Traumatic brain injuries (TBI) are becoming more common as diagnosis and treatment methods improve. This injury is caused by a bump or a blow to the head that disrupts normal brain function, but not all bumps to the head cause TBI.
Cases range from mild to severe and can result in death. In the most severe cases, TBI can cause permanent disability or loss of mental functions and memories. In more mild cases, the effects subside after a few days. Concussions, for example, are a mild form of TBI.
The number of TBI injuries and deaths per year are surprising. Each year 1.7 million people sustain a TBI. Of those, more than 52,000 die. TBI accounts for one-third of all injury-related deaths. For perspective, that translates to 153 people per day dying of TBI-related injuries. Annually, 275,000 people are hospitalized for a TBI, and 1.365 million people are treated and released for TBI. An estimated 5.3 million Americans are living with a TBI.
Concussion-related brain damage has become a prominent worry. Although often linked to professional sports and the armed forces, brain damage can occur in a car accident or after a serious fall. In fact, falls are the leading cause of a TBI, accounting for nearly half of all TBI cases. Motor vehicle accidents are the third most common cause, coming in at 19 percent of all injuries. Drivers and passengers alike can suffer a TBI upon impact if their head strikes against the side of the car.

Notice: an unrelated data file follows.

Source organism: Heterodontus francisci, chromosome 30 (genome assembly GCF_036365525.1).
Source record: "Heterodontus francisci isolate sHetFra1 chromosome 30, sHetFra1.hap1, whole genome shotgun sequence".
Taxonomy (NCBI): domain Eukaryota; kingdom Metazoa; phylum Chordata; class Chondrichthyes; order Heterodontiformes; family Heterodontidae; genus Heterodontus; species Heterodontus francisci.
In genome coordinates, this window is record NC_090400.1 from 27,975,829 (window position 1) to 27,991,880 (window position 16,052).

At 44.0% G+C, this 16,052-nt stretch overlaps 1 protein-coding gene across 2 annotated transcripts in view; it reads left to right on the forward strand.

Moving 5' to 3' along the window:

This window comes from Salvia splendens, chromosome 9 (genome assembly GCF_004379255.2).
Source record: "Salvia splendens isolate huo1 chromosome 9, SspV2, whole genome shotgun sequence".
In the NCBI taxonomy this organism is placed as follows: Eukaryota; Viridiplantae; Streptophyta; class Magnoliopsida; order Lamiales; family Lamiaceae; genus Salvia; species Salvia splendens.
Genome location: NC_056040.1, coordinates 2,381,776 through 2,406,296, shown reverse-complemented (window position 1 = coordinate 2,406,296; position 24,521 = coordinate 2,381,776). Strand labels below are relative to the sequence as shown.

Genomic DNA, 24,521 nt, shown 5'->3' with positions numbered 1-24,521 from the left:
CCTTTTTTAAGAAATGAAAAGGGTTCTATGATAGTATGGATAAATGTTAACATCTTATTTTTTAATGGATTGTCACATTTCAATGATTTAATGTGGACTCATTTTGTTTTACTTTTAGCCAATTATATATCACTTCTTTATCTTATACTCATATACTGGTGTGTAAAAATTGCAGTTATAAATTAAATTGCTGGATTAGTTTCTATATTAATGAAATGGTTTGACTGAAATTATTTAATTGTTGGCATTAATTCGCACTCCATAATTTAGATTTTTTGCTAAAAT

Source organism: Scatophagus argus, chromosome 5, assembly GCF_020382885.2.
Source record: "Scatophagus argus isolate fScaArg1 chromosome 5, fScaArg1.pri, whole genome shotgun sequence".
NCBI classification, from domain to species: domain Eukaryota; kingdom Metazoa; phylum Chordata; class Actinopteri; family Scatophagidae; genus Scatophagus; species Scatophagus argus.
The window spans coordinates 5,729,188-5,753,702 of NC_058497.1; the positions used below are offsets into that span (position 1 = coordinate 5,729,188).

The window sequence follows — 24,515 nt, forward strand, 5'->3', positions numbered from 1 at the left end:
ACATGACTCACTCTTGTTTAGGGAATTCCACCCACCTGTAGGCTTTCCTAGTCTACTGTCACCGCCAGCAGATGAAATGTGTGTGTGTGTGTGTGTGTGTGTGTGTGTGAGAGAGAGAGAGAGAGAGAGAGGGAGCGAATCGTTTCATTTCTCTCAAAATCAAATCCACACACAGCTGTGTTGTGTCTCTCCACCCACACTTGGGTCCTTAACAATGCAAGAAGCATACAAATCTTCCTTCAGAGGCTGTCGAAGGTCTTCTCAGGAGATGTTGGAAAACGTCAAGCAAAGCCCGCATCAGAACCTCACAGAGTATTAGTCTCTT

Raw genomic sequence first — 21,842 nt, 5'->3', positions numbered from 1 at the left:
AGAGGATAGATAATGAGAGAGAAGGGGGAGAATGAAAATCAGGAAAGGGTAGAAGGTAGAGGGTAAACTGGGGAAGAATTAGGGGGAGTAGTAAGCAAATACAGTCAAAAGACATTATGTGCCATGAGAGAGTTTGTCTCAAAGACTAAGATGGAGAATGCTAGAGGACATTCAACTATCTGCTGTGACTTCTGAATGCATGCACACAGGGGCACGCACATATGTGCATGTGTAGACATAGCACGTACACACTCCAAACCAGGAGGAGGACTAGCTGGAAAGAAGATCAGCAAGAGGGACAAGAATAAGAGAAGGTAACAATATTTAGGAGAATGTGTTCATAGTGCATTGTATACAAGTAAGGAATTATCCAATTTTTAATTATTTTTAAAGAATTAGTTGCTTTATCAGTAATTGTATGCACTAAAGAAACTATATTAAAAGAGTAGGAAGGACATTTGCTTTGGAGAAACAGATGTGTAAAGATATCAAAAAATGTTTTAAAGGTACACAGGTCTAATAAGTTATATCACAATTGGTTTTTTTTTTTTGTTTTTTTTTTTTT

An ongoing challenge for diagnosing TBI is that symptoms can occur at different times, even showing up days after the injury. A new test to diagnose TBI called the Banyan Brain Trauma Indicator (BBTI), has been approved by the U.S. Food and Drug Administration. If the BBTI has is adopted as the standard for testing, it could eliminate the need for CT scans.
Currently, the standard procedure is to perform a neurological exam followed by a CT scan to diagnose brain injuries. The new test measures the levels of proteins released into the blood within 12 hours following an injury. This is important for accident victims since medical professionals are often focused on life-threatening injuries. This can cause doctors to overlook a TBI diagnosis.
If you were in a car accident or suffered a slip and fall, getting checked for a TBI is paramount. Undiagnosed TBI injuries can worsen and take longer to heal.